This said, last evening, as we were passing their house, the husband was busy chasing squirrels with a BB gun. He proudly said that he had already killed 50 of them this year. Hearing that, I finally understood what his handicap might be!

Tuesday, September 16, 2014

Could have been my dream job...

Last night, I enjoyed the interview of Yves Béhar, the Swiss-born industrial designer, by Charlie Rose. He came across to me as bright, charismatic and incredibly interesting. He was following another interview of Tim Cook, Apple's CEO, who in contrast was lackluster.

I would have loved to do what Yves is doing, had the talent (I honestly believe) but missed my calling because of my poor choices. No regret, no jealousy, just plain admiration for what this young man has done with his professional career. Kudos!

Monday, September 15, 2014

The failure of religions

In recent years we've been thrown back into the uncivilized notion of religion wars. Sunnis and shites fighting, tens of of thousands of lives destroyed at the expense of much needed humanistic progress. The fights rages on and yet no one, among the religious higher-ups, says or does anything substantive, or start a ground-swell of indignation capable of getting humanity's attention.

Religion is receiving another big black eye as the planet watches. In the Muslim word, it seems to be business as usual, same thing among Jews, and the Christian world watches without creating an opportunity for denouncing and addressing the issue. Even though I'm a fan of his, I'm particularly disappointed that Pope Francis doesn't fully embrace the issue.

Unless I'm wrong, these three monotheist religions worship the same God and because of it, should react vehemently, unless – deep inside – they all know that the program is bogus and that God doesn't care because he's not even there...

Sunday, September 14, 2014

The power of negativity

Let's face it; it's a lot easier to becoming negative than remaining positive. Negativity is fed by fear, anger, ignorance, depression or jealousy among other not-so-noble feelings. It's easy to fall into their orbit and just like gravity, let any of them drag us down.

Positive outlook, on the other end, always requires a constructive effort that seldom comes naturally, except perhaps in the case of extreme enthusiasm, elation or love, feelings that sadly, are always short-lived and extremely hard to recreate by simple acts of free-will.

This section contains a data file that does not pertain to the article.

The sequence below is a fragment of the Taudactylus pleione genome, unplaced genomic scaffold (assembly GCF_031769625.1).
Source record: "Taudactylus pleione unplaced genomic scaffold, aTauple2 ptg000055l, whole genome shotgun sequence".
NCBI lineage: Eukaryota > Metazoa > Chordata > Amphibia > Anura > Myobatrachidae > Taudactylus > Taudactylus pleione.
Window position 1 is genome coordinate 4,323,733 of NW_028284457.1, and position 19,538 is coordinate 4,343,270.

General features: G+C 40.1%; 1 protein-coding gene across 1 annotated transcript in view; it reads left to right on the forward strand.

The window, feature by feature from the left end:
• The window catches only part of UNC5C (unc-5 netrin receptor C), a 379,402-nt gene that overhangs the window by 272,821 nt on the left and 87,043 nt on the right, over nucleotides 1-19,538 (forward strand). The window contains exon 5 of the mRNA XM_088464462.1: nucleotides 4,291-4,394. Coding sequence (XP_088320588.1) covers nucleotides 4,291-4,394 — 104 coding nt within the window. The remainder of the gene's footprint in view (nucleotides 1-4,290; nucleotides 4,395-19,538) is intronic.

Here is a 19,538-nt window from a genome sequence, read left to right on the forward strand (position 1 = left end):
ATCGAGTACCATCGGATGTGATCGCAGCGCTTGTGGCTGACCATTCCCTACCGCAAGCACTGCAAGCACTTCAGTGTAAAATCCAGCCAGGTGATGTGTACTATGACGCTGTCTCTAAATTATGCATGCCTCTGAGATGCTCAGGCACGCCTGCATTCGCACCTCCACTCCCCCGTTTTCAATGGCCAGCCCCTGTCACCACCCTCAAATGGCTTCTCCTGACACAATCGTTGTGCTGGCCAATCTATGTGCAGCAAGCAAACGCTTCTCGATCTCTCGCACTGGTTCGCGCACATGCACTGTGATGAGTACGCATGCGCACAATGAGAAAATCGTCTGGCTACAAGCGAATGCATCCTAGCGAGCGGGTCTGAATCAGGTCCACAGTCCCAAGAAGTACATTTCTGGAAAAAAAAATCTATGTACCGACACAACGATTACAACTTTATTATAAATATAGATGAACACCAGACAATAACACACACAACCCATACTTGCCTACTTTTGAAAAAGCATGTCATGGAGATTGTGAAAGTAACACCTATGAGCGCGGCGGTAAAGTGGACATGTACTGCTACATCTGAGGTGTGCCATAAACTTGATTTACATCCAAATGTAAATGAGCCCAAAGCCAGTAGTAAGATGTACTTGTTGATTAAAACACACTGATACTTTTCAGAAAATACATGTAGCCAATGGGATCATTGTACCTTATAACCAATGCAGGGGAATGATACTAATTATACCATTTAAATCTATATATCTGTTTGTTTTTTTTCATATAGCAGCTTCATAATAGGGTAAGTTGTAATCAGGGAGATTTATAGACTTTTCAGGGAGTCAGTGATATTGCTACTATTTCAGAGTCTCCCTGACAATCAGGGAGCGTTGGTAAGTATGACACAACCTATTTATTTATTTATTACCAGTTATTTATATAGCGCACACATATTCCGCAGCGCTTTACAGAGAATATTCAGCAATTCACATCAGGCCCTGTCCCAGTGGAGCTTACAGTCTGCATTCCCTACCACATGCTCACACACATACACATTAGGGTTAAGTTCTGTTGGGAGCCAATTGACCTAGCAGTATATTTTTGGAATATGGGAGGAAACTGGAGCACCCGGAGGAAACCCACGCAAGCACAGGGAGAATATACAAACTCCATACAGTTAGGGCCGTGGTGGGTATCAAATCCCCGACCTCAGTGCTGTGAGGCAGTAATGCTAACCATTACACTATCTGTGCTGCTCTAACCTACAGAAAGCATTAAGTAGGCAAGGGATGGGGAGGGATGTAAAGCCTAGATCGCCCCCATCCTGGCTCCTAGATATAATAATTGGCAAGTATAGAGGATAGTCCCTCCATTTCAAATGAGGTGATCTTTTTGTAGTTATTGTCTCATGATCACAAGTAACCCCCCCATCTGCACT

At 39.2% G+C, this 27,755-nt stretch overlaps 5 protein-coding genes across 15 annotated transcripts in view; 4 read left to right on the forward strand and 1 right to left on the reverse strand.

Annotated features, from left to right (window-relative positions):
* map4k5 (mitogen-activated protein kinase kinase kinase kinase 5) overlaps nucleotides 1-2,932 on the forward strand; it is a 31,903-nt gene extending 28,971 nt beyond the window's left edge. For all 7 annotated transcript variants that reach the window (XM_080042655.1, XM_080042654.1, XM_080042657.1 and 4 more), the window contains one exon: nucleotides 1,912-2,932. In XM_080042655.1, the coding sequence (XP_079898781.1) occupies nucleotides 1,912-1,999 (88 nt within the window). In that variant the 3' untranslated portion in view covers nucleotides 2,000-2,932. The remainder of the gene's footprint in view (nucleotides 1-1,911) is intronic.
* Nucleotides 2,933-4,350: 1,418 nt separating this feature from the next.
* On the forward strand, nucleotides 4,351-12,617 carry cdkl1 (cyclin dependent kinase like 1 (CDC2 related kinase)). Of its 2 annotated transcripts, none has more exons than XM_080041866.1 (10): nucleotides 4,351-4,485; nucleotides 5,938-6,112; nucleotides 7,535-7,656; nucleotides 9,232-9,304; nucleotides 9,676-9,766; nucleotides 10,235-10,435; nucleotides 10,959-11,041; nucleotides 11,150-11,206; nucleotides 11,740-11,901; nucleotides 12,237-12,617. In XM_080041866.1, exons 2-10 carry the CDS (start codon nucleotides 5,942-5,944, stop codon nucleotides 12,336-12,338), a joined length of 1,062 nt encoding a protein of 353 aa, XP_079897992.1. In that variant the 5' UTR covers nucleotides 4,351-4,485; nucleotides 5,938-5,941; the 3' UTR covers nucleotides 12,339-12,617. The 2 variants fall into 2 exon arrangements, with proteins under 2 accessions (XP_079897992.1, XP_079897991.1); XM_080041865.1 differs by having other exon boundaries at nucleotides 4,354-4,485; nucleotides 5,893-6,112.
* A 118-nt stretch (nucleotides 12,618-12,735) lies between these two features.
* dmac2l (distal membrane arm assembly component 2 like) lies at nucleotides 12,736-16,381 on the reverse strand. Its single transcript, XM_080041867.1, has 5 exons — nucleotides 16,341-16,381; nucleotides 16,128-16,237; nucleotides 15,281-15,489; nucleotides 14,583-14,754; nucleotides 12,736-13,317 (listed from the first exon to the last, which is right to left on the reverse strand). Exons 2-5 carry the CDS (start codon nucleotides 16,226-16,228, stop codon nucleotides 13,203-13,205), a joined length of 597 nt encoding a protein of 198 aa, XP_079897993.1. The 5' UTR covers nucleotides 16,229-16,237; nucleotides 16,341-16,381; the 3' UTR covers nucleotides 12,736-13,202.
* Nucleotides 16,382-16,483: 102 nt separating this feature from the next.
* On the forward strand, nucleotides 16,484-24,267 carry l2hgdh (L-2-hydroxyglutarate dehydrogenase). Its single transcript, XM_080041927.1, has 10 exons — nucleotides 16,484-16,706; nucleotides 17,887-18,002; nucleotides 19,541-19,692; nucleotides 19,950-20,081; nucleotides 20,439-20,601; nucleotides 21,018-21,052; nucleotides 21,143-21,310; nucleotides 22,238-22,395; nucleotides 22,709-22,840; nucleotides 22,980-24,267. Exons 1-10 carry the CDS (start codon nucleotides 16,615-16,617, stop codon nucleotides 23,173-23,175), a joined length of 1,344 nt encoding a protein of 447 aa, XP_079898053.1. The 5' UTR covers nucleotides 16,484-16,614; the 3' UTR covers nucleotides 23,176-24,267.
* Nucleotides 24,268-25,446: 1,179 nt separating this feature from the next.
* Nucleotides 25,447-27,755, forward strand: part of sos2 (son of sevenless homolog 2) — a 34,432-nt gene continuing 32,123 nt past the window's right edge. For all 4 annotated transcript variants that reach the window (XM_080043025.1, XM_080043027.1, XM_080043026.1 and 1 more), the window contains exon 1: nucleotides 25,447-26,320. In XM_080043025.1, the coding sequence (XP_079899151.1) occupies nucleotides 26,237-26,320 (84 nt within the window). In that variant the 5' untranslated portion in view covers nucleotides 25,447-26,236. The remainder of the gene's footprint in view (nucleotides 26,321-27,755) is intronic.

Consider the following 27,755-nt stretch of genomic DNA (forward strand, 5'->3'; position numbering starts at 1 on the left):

Creating and maintaining a positive environment is constant work, while sinking south into the dark side of life is unfortunately a natural tendency that pull us all down and that we should always resist as forcefully as we possibly can.

Saturday, September 13, 2014

Foliage season and team spirit

We have four main types of trees that grow naturally on our Park City mountains. Fir trees on the shady, northerly exposed sides of the slopes, aspen and rocky mountain maples almost everywhere and gambel oaks on the arid, sunny slopes.

Sometimes, our deciduous trees get their act together and their foliage colors changes in synchronicity creating a wonderful symphony of colors mixing dark and light green, bright yellows, deep reds and browns to create a palette of colors that brings admiration in all of us.
This was the case in most recent seasons. This year, the mountain oaks decided they wouldn't be team players and began turning two weeks ago. Now, most of their foliage is either dull or gone. The aspens have not done anything yet and the “scrub oaks” - that's right, the gambel oaks as we call often call them, are still on the fence.

I am really worried as to where this cacophony of colors will lead us, but that's a trees' problem, not mine. Further, since I'm one who loves turning lemon into lemonade, I keep telling myself that this could be a harbinger of a fantastic snow year!

Friday, September 12, 2014

The plight of the old Jupiter chairlift

On Wednesday, my wife and I managed to climb to the top of Jupiter Chair, at Park City Mountain Resort (PCMR). The weather was just perfect, Indian-summer like, and as I was observing the old, fixed-grip chairlift, it suddenly started to move.
For some reason, someone, at the lower station was getting it going. The noise was creaky, almost plaintive. I wanted to shoot the scene, but failed to set my phone on “movie” and shot a series of still pictures instead. At about the same time, the grinding sound from the old lift turned into a voice that lamented:

“I'm old and tired and have been slaving on this mountain since 1981. After 30 years, I hoped that PCMR would let me retire and perhaps send me to South America or to Kazakhstan for some part-time gig, but it never happened. Today, I suffer from old-lift arthritis, my wheels are squeaking, my cable is beginning to fray, and all my seats are hardening. Besides, I'm getting slow, much slower than in the past (it must be the altitude) and my paint continues to peel. Please, get me out of here!”